C. Sentencing Challenges
In the presentence report (“PSR”) on Thompson, the United States Probation Department recommended that the quantity of narcotics to be attributed to him be 60 to 80 kilograms (the equivalent of approximately 132.28 to 176.37 pounds), which would give him a base offense level of 22, and that, in light of his conviction of witness tampering, his total offense level be 24. Since his criminal history category was I, the Guidelines-recommended range of imprisonment was 51-63 months. The district court sentenced Thompson to, inter alia, 51 months' imprisonment. On appeal, Thompson makes a number of challenges to the calculation of his sentence, none of which has merit and few of which warrant extended discussion.
1. The Alternative to Statutory Minimum Sentences
Thompson contends that the court should have reduced his sentence pursuant to a recent amendment to 18 U.S.C. § 3553 which provides that if a defendant meets certain criteria, “the court shall impose a sentence pursuant to [the Guidelines] without regard to any statutory minimum sentence.” 18 U.S.C. § 3553(f) (1994); see also Guidelines § 5C1.2 (same). The criteria are, essentially, (1) that the defendant has no more than one criminal history point; (2) that “the defendant did not use violence or credible threats of violence or possess a firearm or other dangerous weapon (or induce another participant to do so) in connection with the offense”; (3) that the offense did not result in death or serious bodily injury; (4) that the defendant did not play a leadership role in the offense or engage in a continuing criminal enterprise; and (5) that prior to the sentencing proceeding the defendant has truthfully provided the government all the information he has relating to the offense. 18 U.S.C. § 3553(f). Even without reference to whether or not Thompson met these criteria, the district court found § 3553(f) inapplicable because the quantity of narcotics attributed to him did not subject him to a statutory minimum sentence, see 21 U.S.C. § 841(b)(1) (requiring five-year or ten-year prison terms for offenses involving certain quantities of drugs). Thompson appears to make two challenges to this ruling.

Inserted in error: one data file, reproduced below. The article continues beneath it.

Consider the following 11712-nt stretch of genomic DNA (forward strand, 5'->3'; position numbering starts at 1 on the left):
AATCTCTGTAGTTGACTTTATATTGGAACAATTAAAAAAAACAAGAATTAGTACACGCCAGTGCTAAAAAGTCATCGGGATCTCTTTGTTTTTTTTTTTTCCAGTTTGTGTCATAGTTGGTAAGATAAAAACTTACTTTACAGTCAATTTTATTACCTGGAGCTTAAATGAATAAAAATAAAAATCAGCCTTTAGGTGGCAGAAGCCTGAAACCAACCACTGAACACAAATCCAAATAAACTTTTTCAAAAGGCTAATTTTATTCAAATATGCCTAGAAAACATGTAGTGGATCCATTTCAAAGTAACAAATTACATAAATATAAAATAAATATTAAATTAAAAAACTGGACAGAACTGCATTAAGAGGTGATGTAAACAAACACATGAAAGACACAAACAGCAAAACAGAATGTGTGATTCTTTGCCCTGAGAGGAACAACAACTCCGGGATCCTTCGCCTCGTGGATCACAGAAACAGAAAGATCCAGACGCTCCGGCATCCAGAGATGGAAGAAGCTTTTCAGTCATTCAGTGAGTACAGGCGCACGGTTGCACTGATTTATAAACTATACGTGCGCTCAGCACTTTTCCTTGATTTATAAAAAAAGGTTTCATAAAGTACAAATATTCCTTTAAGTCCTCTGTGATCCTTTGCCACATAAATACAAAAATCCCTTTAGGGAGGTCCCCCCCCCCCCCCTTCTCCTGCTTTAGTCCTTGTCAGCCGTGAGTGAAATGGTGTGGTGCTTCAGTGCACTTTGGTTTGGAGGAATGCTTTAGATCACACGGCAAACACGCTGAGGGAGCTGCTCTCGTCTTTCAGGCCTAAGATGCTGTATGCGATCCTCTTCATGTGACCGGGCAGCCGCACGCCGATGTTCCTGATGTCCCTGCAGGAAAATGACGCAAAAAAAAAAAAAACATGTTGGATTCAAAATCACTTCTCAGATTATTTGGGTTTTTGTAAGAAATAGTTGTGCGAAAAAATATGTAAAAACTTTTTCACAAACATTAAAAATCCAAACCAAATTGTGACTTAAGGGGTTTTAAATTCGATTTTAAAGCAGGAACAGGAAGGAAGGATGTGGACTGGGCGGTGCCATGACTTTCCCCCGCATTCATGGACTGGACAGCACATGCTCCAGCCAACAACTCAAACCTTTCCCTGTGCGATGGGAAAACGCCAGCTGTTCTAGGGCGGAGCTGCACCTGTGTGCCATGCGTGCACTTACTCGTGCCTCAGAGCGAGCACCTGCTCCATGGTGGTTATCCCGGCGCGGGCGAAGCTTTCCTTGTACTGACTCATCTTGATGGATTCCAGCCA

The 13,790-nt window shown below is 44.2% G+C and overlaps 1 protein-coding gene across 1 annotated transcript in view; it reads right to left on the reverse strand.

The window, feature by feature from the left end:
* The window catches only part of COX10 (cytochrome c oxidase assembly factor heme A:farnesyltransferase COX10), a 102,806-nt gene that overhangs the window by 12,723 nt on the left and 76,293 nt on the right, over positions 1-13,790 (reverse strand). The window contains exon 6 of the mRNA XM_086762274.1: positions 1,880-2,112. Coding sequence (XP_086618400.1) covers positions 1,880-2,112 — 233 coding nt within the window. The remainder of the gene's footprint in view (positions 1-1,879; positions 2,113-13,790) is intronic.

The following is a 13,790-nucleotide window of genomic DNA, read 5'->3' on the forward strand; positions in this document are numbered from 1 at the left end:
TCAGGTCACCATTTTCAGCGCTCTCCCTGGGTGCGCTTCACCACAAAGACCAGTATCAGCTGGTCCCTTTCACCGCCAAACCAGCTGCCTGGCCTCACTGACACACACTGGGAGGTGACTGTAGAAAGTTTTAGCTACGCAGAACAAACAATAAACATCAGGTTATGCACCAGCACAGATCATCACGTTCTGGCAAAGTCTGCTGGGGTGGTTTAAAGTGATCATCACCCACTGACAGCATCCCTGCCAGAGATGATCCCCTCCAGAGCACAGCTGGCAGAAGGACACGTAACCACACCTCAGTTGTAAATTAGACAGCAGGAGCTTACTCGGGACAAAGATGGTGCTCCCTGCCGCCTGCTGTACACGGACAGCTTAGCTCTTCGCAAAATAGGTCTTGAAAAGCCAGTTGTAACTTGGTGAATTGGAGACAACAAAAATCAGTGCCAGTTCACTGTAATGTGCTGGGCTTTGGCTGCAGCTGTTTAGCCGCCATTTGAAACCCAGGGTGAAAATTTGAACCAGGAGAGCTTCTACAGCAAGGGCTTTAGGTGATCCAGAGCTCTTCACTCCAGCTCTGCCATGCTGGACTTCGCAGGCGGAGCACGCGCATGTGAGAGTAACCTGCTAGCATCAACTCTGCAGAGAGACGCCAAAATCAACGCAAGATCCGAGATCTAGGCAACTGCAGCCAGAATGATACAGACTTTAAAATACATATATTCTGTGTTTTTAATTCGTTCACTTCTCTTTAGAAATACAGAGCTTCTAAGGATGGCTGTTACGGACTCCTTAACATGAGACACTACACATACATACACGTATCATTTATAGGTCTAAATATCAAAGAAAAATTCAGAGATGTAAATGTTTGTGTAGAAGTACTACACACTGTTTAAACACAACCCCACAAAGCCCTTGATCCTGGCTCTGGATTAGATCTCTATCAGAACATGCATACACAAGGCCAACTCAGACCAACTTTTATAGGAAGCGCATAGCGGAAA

First, he contends that Guidelines commentary interpreting § 3553(f) limited the conspiratorial conduct for which he could properly be held accountable. The commentary to which he refers states as follows: “Consistent with § 1B1.3 (Relevant Conduct), the term ‘defendant,’ as used in subdivision (2), limits the accountability of the defendant to his own conduct and conduct that he aided or abetted, counseled, commanded, induced, procured, or willfully caused.” Guidelines § 5C1.2 Application Note 4. Thompson apparently contends that this interpretation relieves him of responsibility for any narcotics that he personally did not distribute. This contention is trebly frivolous. To begin with, the “subdivision” to which Application Note 4 is expressly directed is the second statutory criterion set out above, which deals only with whether a defendant used or threatened violence or possessed a dangerous weapon in connection with the offense; it does not touch upon the quantity of drugs involved in the offense. Further, even if it did purport to deal with the latter, Application Note 4 itself (a) states that a defendant is responsible for conduct that he, inter alia, “aided or abetted,” and (b) states that the guideline is intended to be “[c]onsistent with § 1B1.3.” Section 1B1.3 includes within a defendant's relevant conduct the acts of another person that were within the scope of criminal activity jointly undertaken by the defendant and the other person and were foreseeable to the defendant. See Guidelines § 1B1.3(a)(1)(B); United States v. Studley, 47 F.3d 569, 574 (2d Cir.1995). And finally, Thompson would not have been benefited by consideration of only the quantity of narcotics for which he was personally responsible because, as discussed in Part II.C.2. below, there was evidence of his own purchases of a far greater quantity of marijuana than the court actually attributed to him.